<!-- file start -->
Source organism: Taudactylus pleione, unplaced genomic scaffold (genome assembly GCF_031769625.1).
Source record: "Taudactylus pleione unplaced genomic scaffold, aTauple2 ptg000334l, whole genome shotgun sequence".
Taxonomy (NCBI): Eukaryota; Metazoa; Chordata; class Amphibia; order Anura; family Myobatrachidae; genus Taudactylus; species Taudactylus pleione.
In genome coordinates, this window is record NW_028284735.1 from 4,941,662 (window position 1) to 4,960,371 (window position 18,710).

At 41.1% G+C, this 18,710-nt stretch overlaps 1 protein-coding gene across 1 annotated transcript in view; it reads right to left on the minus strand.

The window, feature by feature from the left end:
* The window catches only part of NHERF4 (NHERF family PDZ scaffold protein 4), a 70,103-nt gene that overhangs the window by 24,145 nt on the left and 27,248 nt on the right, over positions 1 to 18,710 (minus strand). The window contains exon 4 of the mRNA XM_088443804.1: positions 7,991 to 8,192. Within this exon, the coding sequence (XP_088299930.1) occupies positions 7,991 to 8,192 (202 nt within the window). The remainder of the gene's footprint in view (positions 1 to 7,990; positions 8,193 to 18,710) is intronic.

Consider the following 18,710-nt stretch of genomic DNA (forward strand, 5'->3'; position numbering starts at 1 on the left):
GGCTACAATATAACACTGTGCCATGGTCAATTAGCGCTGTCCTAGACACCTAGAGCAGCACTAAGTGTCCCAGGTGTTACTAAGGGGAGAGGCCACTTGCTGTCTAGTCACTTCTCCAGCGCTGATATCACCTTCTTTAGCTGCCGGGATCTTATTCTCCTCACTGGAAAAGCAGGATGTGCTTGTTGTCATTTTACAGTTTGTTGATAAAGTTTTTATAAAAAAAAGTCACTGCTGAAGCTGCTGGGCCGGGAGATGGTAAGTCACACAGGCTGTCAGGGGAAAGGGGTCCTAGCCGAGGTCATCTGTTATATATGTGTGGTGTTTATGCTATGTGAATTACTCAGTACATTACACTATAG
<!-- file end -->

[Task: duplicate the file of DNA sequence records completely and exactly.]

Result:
Source organism: Taudactylus pleione, unplaced genomic scaffold (genome assembly GCF_031769625.1).
Source record: "Taudactylus pleione unplaced genomic scaffold, aTauple2 ptg000334l, whole genome shotgun sequence".
Taxonomy (NCBI): Eukaryota; Metazoa; Chordata; class Amphibia; order Anura; family Myobatrachidae; genus Taudactylus; species Taudactylus pleione.
In genome coordinates, this window is record NW_028284735.1 from 4,941,662 (window position 1) to 4,960,371 (window position 18,710).

At 41.1% G+C, this 18,710-nt stretch overlaps 1 protein-coding gene across 1 annotated transcript in view; it reads right to left on the minus strand.

The window, feature by feature from the left end:
* The window catches only part of NHERF4 (NHERF family PDZ scaffold protein 4), a 70,103-nt gene that overhangs the window by 24,145 nt on the left and 27,248 nt on the right, over positions 1 to 18,710 (minus strand). The window contains exon 4 of the mRNA XM_088443804.1: positions 7,991 to 8,192. Within this exon, the coding sequence (XP_088299930.1) occupies positions 7,991 to 8,192 (202 nt within the window). The remainder of the gene's footprint in view (positions 1 to 7,990; positions 8,193 to 18,710) is intronic.

Consider the following 18,710-nt stretch of genomic DNA (forward strand, 5'->3'; position numbering starts at 1 on the left):
GGCTACAATATAACACTGTGCCATGGTCAATTAGCGCTGTCCTAGACACCTAGAGCAGCACTAAGTGTCCCAGGTGTTACTAAGGGGAGAGGCCACTTGCTGTCTAGTCACTTCTCCAGCGCTGATATCACCTTCTTTAGCTGCCGGGATCTTATTCTCCTCACTGGAAAAGCAGGATGTGCTTGTTGTCATTTTACAGTTTGTTGATAAAGTTTTTATAAAAAAAAGTCACTGCTGAAGCTGCTGGGCCGGGAGATGGTAAGTCACACAGGCTGTCAGGGGAAAGGGGTCCTAGCCGAGGTCATCTGTTATATATGTGTGGTGTTTATGCTATGTGAATTACTCAGTACATTACACTATAG